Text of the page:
Generally speaking, by making certain observations concerning the system, the super line directory 62 may be utilized to reduce the number of probes which are conveyed in the system. For example, given current (and projected future) on-die cache sizes, the number of cache-to-cache transfers (also called “dirty misses” or “communication misses”) may represent a small fraction of the overall miss rate for the last level of on-die cache. (e.g., the “L2” cache). This may be due in part to the fact that the working set for most commercial workload is on the order of 8-32 MB. In a system which is capacity-miss dominated, most probes return the response that the requested data is not present in any remote cache. Therefore, the data can successfully be obtained from memory and allocated in the requestor's cache in the E (exclusive) state. In the case of instruction references, a similar probe response may be received (i.e., the requested data is not cached anywhere), or the probe responses may indicate the data is cached elsewhere, but only in the S (shared) state. In view of these observations, the following two cases may be optimized:
Case 1—Data accesses in which the probes miss all caches; and
With respect to case 1, if it is known that the data is not cached anywhere, we can simply return data from memory and not send probes. In this manner, read latency for topologies in which probes return later than the DRAM response may be improved. In addition, the read data may also be allocated in the requestor's node in the E-state, which may in turn reduce store upgrade latency. Further, this approach also reduces interconnect bandwidth usage since fewer probes traverse the interconnect.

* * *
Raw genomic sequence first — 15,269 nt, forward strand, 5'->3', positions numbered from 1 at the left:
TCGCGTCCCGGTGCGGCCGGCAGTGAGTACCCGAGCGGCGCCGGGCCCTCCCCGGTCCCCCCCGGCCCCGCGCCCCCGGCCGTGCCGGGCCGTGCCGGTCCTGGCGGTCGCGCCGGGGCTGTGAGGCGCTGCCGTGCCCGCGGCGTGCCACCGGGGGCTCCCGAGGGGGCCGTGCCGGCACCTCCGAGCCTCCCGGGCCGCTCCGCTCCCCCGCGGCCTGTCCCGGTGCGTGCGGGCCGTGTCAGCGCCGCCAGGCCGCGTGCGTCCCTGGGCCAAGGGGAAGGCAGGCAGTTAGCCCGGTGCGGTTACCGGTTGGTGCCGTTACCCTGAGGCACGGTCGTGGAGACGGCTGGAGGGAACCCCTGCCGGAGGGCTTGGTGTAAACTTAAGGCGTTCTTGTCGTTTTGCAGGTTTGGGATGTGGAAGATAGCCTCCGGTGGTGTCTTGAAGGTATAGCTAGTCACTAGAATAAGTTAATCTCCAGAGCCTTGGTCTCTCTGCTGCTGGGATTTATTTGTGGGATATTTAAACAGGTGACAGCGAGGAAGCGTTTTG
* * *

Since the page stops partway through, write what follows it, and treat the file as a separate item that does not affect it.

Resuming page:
With respect to case 2, data which is cached only in the S state may have similar benefits to those described above—except that the requestor cannot generally allocate the data in the E state. Rather, the data may be allocated in the S state. However, this approach may work well for instruction references for multi-threaded workloads with large instruction footprints.
Finally, to case 3 is similar to case 2. When a data access hits in one or more remote caches, but only in the S state, the requester may generally only allocate the data in the S state.